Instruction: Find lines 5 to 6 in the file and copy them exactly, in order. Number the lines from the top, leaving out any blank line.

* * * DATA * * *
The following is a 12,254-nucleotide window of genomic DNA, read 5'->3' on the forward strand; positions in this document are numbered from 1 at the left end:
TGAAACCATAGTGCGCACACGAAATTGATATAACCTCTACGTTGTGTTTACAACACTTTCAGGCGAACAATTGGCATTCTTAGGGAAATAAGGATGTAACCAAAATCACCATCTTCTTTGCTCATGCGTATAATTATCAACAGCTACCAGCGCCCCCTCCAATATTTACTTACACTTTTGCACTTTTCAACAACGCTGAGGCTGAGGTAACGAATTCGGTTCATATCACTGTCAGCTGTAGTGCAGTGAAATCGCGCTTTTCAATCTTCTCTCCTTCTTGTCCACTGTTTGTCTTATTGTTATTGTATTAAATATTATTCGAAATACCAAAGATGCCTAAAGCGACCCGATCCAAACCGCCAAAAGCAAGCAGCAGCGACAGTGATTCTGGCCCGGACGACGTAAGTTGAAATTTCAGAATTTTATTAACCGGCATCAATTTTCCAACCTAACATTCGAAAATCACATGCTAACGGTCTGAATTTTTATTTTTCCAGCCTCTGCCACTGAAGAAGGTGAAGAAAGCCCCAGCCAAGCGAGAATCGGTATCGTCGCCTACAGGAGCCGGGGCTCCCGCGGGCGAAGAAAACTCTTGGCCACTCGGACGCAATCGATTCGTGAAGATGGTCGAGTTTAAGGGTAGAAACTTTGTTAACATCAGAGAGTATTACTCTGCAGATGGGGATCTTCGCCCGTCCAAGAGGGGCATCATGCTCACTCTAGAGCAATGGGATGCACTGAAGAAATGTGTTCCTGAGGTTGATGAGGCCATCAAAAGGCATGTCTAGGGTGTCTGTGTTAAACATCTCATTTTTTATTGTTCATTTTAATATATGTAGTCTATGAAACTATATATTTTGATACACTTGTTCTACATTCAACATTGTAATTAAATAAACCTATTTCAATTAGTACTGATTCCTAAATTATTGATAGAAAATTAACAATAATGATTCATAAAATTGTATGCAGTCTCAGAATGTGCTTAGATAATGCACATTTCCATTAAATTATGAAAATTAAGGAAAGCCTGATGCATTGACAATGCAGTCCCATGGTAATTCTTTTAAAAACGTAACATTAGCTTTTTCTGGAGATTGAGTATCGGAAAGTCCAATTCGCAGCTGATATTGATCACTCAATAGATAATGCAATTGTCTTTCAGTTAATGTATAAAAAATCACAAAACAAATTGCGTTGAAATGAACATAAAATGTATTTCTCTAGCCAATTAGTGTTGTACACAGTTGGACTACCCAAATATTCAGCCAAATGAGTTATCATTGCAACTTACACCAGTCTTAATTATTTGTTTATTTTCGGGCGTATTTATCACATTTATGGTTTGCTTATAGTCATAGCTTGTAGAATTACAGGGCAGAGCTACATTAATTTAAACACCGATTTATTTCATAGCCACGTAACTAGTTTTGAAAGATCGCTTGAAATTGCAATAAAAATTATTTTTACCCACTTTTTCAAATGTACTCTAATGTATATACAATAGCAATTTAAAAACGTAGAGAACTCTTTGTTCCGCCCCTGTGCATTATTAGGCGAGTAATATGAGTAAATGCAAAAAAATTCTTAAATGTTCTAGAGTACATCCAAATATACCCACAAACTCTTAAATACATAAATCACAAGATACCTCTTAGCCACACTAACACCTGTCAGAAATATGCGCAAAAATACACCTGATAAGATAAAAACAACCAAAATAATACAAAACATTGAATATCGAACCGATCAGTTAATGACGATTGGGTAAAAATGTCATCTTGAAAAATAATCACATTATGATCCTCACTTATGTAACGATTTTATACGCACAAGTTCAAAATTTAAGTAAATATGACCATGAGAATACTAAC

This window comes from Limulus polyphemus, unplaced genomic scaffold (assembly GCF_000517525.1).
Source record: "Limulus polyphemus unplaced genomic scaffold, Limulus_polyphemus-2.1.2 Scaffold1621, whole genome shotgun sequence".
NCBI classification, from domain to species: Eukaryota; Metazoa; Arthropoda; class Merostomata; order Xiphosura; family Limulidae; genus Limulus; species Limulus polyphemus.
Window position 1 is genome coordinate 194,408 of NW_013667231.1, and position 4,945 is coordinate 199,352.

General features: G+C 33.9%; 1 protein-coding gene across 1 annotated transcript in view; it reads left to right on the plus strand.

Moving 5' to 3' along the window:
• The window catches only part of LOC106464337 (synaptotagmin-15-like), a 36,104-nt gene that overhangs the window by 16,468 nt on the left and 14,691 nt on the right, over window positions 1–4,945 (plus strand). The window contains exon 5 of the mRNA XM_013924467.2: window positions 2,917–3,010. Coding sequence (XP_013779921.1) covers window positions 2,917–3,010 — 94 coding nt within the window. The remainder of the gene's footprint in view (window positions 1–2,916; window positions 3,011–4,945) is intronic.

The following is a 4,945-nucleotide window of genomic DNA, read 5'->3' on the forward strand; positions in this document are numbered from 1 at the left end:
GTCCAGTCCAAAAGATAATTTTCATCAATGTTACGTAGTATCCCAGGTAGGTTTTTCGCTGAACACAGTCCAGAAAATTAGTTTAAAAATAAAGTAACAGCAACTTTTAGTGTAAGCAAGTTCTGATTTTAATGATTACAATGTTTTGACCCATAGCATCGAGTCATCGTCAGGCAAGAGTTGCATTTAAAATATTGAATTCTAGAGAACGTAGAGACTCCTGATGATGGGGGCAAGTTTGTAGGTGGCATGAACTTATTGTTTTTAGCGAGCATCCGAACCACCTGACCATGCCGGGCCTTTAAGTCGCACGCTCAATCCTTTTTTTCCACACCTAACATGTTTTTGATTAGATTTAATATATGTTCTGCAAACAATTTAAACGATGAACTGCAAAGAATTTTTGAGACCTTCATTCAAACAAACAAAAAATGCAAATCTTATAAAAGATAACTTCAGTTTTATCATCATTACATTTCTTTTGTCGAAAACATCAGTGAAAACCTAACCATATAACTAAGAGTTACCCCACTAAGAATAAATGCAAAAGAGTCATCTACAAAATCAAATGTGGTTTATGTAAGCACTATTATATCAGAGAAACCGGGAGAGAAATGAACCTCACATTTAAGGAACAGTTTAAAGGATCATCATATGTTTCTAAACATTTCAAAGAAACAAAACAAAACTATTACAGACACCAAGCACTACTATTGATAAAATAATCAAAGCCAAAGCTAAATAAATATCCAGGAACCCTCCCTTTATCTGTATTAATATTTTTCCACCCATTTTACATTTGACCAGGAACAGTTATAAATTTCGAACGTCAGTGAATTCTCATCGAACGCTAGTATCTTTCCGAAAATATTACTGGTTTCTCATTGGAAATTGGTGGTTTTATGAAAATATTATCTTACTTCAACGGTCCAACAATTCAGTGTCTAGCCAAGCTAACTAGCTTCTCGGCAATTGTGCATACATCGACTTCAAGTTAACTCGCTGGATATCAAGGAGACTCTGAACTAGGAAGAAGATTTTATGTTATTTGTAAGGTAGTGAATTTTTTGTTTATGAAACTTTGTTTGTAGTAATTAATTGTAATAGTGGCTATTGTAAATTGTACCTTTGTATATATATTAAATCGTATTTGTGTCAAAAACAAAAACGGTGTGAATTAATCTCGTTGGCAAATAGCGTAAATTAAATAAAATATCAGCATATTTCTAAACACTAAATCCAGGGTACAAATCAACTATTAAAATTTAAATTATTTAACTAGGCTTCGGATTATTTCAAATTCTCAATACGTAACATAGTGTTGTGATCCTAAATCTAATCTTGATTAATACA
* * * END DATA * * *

NCBI classification, from domain to species: Eukaryota; Metazoa; Arthropoda; class Merostomata; order Xiphosura; family Limulidae; genus Limulus; species Limulus polyphemus.
Window position 1 is genome coordinate 194,408 of NW_013667231.1, and position 4,945 is coordinate 199,352.